Golf career doesn't end after graduating for former Iowa golfers


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Competition doesn’t end after graduating for Iowa men’s golfers.

Vince India, Brad Hopfinger, Barrett Kelpin, and Chris Brant are competing in Qualifying School (commonly known as Q-School) events in three different states in an attempt to become members of the PGA Tour.

“It’s what we’ve been waiting for,” head coach Mark Hankins said. “Iowa [universities are] only represented by Zach Johnson, a Drake graduate. That’s sad that only one player out there is from the state of Iowa. We’ve got four players who have a chance to make that jump.”

The path to becoming a professional won’t be an easy one for the quartet. The athletes must make it through four days of qualifying with eliminations happening each day.

It’s stressful, but it’s worth it.

“It all comes down to enjoying the journey,” Brant said. “If you get stressed with all the steps, it'll consume your mind. It becomes so much more enjoyable when you just enjoy the process.”

If the players make it through the first stage of qualifying, they advance to the second stage, which will take place on Nov. 13-17. Then, golfers who play well enough in the second stage will advance to the third and final stage on Nov. 28-Dec. 3.

Players who make it all the way through the lengthy qualifying process, which adds up to 14 rounds, will be able to play in the web.com tour. Hankins said the tour is essentially the minor leagues of golf tours.

The possibility of having professional golfers who played for the Hawkeyes not only benefits those players, it aids the program.

“If they make it, it will give our program that much more clout,” Hankins said. “Basically, kids are looking to get to the next level. Kids who I recruit want to play professional golf. If we can get one or two guys through, it would be great.”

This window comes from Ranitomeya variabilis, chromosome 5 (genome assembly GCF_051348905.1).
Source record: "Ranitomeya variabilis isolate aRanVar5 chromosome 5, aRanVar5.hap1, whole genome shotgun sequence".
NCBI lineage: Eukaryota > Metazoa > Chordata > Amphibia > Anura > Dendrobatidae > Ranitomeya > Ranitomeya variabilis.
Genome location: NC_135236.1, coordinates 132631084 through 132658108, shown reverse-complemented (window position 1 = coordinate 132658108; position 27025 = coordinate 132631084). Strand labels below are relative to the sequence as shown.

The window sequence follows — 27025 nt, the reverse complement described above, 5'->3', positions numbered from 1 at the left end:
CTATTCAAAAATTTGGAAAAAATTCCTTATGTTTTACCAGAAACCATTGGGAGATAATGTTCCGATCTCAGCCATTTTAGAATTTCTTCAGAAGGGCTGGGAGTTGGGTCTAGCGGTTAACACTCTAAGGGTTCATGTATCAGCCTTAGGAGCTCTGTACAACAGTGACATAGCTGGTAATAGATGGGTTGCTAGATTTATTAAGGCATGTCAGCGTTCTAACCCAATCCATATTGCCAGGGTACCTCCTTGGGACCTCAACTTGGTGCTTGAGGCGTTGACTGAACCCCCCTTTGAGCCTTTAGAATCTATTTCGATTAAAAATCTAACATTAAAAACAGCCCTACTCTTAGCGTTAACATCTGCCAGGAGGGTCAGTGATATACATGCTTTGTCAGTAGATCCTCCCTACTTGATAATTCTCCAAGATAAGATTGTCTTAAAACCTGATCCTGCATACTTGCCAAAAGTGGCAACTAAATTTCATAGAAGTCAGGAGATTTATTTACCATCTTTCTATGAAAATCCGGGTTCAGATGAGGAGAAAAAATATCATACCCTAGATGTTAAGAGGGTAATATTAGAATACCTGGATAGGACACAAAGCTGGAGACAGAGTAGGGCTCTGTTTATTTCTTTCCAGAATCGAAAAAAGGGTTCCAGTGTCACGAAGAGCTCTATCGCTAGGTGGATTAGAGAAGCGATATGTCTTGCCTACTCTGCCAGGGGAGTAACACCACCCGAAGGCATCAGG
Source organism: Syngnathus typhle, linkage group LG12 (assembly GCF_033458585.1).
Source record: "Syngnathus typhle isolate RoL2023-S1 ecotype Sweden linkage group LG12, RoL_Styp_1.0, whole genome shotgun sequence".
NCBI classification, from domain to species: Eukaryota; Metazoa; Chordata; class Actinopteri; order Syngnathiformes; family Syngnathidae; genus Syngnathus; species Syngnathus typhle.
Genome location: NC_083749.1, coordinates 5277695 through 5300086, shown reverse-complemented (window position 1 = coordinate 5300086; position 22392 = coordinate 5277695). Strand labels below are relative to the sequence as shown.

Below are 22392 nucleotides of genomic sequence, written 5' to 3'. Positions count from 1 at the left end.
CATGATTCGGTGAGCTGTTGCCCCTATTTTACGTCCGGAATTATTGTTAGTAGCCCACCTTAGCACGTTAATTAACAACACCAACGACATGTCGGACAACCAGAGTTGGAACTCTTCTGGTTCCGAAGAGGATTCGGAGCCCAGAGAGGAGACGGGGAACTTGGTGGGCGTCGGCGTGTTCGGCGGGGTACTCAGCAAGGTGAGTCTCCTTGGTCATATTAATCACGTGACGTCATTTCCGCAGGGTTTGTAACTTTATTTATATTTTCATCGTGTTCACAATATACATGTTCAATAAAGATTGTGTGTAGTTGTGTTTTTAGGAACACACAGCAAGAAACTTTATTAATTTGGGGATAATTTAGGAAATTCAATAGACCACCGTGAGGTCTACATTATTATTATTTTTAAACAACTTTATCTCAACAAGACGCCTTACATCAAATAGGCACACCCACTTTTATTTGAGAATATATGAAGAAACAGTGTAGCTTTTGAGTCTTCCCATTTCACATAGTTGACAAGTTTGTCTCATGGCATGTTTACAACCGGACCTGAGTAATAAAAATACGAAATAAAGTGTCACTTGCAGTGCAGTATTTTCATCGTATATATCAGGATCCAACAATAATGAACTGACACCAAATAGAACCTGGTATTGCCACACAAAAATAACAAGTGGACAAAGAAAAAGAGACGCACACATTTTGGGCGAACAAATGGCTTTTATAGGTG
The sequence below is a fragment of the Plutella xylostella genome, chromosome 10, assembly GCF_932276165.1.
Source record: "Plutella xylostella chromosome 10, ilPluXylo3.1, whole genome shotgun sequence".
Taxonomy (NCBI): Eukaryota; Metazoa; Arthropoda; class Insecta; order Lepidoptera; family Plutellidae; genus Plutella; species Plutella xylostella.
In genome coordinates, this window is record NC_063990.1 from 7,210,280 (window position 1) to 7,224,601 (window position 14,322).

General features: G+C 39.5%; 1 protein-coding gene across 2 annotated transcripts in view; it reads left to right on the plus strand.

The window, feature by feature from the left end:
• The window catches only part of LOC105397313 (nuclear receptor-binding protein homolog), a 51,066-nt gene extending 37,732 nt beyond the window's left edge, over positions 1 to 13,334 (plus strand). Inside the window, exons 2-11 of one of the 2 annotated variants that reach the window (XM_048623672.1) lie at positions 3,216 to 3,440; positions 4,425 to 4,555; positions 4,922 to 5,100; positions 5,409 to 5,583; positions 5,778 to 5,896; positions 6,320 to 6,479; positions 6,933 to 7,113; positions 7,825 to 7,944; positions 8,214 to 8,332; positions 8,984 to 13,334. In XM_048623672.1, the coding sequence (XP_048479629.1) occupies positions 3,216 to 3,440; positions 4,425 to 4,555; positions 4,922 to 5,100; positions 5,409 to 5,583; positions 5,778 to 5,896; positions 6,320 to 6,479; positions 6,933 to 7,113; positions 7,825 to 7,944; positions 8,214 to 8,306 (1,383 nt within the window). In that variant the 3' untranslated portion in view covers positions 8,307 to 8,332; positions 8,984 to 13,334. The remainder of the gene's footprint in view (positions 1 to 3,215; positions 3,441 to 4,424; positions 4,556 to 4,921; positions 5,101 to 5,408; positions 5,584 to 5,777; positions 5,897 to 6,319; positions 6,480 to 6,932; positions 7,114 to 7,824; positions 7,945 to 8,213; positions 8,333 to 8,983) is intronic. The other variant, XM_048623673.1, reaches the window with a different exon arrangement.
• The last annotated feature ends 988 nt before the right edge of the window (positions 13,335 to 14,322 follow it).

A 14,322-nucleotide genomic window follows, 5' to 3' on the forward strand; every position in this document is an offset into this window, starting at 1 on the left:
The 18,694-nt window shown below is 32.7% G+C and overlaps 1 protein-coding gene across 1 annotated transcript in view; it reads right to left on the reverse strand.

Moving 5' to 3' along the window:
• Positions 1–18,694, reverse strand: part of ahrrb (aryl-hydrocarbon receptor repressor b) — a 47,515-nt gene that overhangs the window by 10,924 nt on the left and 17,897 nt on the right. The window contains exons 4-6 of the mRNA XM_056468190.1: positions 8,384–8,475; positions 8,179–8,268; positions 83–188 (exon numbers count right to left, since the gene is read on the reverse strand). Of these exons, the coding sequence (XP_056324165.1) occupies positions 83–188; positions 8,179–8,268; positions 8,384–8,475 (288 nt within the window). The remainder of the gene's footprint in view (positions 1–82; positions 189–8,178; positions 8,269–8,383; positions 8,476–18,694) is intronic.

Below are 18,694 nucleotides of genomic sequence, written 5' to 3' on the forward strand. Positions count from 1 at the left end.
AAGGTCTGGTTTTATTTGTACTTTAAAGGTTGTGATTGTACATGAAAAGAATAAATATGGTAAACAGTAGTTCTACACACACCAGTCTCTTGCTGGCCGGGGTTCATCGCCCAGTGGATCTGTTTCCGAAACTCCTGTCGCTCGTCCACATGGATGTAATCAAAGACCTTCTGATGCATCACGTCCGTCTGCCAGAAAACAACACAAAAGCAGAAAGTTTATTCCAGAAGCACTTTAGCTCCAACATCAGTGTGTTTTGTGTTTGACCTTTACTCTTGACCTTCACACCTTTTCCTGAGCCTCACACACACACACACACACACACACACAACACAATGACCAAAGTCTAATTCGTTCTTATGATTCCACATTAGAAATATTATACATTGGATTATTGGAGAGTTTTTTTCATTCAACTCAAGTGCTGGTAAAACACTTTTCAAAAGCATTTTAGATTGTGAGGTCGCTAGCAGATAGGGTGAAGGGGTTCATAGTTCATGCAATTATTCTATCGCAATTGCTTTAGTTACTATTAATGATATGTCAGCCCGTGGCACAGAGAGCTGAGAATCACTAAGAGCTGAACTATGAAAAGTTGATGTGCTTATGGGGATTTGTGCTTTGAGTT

Hankins doesn’t just bring golfers with potential onto the team and let them play. The sixth-year coach teaches things like work ethic, how to live a healthy lifestyle, and how to play in big tournaments against quality opponents.

“The biggest thing we learned was how to compete every single week,” Hopfinger said. “It’s something Coach Hankins strives for. We always look ahead to what’s next.”

Hopfinger and India, who both graduated in 2011, are competing in Palm Desert, Calif. Hopfinger is tied for first place, and India is tied for 66th. Brant is tied for 37th place in the tournament at Lakeland, Fla., and Kelpin is tied for 45th in the event in Kannapolis, N.C.

Hopfinger admitted there are a few adjustments that need to be made when making the transition from college to professional golf.

“You have to get used to playing for money,” the Lake Forest, Ill., native said. “Each shot could mean thousands of dollars. In college, we were always told to ignore distractions. Money is just another distraction you have to learn to ignore.”

Hankins hopes to continue to create a pathway for players looking to compete professionally, something he started doing as soon as he took over the helm of Iowa men’s golf six years ago.

“Golf is a learning sport,” he said. “It’s not how fast you are or how far you hit it. There’s a lot of different ways to be the best player. There are a million things you can learn in golf.”

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